Milford Adaptive Program presents ‘Frozen’

MILFORD — Finding the perfect programming placement for special needs children can be difficult. That’s where Milford Adaptive Program comes in.

The Milford Adaptive Program, better known as MAPs, was created last September to give children and teens with special needs a place to feel “safe, secure and accepted,” according to program director Marlene Sanchez. Programs range from book clubs to sports to drama.

“MAPs has the same philosophy as camp and gives them the same experience that they might not be able to participate in elsewhere,” said Emily Nolan, part of the leadership team.

Milford Recreation Department collaborated with Sanchez and the Camp Happiness staff to develop programs for children and young adults with special needs to create Milford Adaptive Program.

Michelle Vitelli said a lot of the program attendees have done adaptive programs like cheerleading, and tee ball, and that’s where the options stopped.

“A lot of our kids don’t get the choice or the comfortability to get the choice,” she said. “So with camp and Milford recreation, we can provide a place to provide options. They can choose to be in a book club, or they can choose to be in a drama, baking or sports club.”

This year, the program is expanding into drama, and it has been a fun and learning experience for the group, she said. The production of “Frozen“ will be held at the Parsons Complex Auditorium on June 10 at 6 p.m., admission is free, and there will be a basket raffle, a 50/50 drawing and donations will be accepted at the door.

“We have kids from kindergarten through 12th grade in the play,” said Vitelli.

Overall, there are 22 young people in the play. Clubs in general are capped at 10 to 15 youngsters.

Vitelli and Nolan knew the program attendees wanted to do a play, and they knew they wanted to perform Disney’s “Frozen.” The challenge was to make it an adaptive play so everyone could participate, no matter their level of ability.

“This entire script is inspired, from “Frozen” the movie, the Broadway Play and the “Ice Queen,” which is the Hans Christian Anderson story that inspired Frozen,” said Nolan.

Vitelli said they typed out a lot of things to make it more adaptable, but once they cast the play they had to retype it and make it even more adaptable.

“Once we cast it and had our auditions, we went through and figured out what kids are going to say those lines, and we adapted it again, to make those lines easier,” she said.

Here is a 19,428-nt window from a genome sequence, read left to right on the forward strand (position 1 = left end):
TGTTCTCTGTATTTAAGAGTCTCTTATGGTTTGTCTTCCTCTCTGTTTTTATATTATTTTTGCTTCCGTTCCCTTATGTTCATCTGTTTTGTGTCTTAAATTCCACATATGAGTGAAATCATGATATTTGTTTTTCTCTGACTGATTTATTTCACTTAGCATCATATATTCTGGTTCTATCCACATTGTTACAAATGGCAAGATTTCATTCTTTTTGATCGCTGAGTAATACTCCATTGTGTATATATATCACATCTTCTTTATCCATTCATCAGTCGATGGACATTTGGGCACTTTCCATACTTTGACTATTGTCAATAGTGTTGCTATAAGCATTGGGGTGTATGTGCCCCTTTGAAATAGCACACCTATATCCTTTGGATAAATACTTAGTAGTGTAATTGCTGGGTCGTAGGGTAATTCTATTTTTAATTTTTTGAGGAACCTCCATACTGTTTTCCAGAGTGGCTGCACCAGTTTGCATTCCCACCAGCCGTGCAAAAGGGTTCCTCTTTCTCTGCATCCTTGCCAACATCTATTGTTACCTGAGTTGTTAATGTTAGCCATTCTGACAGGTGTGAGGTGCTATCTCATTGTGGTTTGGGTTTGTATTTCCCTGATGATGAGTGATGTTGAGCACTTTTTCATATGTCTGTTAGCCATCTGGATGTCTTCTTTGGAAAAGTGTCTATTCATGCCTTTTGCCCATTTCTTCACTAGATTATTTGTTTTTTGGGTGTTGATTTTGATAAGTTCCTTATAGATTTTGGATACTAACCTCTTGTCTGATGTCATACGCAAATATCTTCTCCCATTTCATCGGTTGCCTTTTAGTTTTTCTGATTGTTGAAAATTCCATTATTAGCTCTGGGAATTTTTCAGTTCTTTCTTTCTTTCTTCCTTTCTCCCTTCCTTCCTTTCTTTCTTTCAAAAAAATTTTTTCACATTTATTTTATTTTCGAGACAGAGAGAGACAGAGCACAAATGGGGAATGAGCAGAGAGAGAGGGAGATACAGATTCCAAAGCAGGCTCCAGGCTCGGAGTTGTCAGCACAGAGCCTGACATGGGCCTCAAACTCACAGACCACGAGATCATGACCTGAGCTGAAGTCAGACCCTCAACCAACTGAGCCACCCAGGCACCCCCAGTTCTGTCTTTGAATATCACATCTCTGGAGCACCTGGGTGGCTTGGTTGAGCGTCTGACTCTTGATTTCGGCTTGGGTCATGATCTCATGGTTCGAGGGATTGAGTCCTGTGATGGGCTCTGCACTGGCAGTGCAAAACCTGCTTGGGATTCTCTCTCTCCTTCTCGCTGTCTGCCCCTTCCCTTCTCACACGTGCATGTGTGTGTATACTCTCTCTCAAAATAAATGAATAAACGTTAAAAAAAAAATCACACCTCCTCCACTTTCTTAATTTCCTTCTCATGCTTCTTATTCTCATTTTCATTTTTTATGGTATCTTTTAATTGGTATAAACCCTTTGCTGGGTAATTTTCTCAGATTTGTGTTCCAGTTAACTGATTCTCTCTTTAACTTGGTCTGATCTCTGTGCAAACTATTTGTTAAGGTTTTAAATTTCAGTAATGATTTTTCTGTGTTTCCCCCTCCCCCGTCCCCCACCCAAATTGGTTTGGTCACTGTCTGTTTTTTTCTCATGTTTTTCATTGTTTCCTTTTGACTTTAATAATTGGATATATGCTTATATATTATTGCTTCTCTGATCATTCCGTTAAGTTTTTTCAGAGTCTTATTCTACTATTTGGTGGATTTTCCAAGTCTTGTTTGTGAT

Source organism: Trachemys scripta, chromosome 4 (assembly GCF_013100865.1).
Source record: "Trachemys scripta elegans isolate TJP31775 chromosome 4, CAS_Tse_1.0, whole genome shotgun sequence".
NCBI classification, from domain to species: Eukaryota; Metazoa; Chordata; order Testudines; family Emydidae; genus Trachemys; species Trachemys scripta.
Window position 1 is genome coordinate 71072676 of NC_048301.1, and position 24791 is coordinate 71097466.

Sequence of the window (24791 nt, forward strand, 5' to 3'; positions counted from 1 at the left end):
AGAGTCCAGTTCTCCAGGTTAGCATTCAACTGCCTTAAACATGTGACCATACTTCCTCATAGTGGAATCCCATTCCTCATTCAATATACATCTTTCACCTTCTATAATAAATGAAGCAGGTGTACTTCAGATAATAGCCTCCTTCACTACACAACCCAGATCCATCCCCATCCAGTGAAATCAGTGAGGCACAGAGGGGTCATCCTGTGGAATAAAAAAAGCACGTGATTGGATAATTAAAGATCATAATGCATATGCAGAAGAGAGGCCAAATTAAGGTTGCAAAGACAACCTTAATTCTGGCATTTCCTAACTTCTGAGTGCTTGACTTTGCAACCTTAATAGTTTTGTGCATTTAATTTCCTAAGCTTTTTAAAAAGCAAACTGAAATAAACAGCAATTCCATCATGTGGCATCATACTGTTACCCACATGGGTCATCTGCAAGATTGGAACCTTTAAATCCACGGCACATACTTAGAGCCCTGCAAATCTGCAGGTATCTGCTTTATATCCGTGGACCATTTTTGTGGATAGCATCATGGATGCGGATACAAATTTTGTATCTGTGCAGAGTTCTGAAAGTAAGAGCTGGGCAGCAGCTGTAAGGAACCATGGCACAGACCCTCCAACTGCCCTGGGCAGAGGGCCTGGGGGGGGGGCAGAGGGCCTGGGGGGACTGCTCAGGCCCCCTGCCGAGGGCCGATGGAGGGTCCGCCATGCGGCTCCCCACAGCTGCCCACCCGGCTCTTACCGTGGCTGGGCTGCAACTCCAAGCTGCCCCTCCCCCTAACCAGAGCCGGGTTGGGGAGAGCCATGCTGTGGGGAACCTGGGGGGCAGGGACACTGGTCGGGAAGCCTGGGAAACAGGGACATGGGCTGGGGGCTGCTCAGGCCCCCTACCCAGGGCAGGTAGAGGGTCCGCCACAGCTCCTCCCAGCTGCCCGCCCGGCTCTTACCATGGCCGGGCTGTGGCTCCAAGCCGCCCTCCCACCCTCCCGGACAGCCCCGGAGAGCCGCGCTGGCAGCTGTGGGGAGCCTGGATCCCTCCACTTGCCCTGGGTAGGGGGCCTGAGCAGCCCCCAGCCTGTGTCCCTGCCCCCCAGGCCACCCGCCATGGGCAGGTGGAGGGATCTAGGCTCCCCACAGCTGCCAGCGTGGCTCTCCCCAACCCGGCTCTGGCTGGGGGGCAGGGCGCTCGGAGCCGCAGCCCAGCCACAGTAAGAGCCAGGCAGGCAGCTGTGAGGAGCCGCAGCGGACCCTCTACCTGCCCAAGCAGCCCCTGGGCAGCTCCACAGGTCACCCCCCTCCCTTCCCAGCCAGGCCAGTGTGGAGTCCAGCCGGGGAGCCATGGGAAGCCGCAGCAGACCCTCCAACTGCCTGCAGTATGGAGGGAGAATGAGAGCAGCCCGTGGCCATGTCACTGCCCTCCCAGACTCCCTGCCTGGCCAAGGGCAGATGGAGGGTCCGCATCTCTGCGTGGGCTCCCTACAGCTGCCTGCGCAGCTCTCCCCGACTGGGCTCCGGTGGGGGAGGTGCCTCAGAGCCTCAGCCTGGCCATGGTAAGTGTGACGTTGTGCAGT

“We basically tailored the show for the kids, which is the nature of our adaptive program,” said Nolan. “We are tailoring this experience to best suit the needs of our population.”

Vitelli said they went through and highlighted everything they wanted to be in the scenes, and asked themselves how can they make the line simpler.

“The hardest part was deciding what to cut because there were so many Broadway songs that we needed to cut,” said Nolan. “We needed to move the story along while making sure everything is still accessible for our kids being able to do on stage.”

“One of our actors communicates through an iPad at school,” said Vitelli. “So we have created a button that she’ll press on the show day to give her line. So she still gets to participate and deliver her line, but just a little bit differently.”

Some of the participants didn’t want speaking roles, so they adapted the show to where the actors are on stage, but they don’t have to speak.

“We have kids who have non-speaking roles but still get the chance to be Anna or Elsa,” said Nolan.

Throughout the process they took things out from the script and added others like the narrator role and the Snowflake Ballet.

“We said, how can we man an ensemble without any words or any major roles, so we came up with the Snowflake Ballet,” said Vitelli.

“We’ve outlined what we want them to do, but if we see them veer off and do their own thing, we do not correct them,” said Sara O’Shea, MAPs volunteer. “So you will see in our show a kid who maybe shouldn’t be front and center stage at that part, and we let it happen.”

Sanchez said when they had their first practice, the actors were smiling from ear to ear while doing their parts.

“Their joy was unbelievable because they are so happy to be up on stage,” she said.

“This is Emily and Michelle’s creation,” Sanchez added. “We are lucky to have them in Milford being a part of this because this wouldn’t have happened without their dedication and creativity.”

Sanchez said the parents have peace of mind when they drop off their child at MAPs knowing that the team members are certified special education teachers and know how to handle different behaviors and disabilities.

“We also know a lot of the kids,” said Nolan. “Our first sign-ups were kids we had known through Camp Happiness, and it spread recently like wildfire. We have families coming from West Haven, Orange, Derby and Trumbull.”

Sanchez said they sent out surveys to parents and what they found was that the biggest interest was baking, drama and singing, and sports.

Some of the program offerings are the sandcastle and scavenger hunt club; summer book club for littles, middles and teens; a science club, a basketball club; and a karaoke club.

But with parents overwhelmingly also wanted some drama in the mix, which Sanchez said, led to Nolan and Vitelli putting together the production.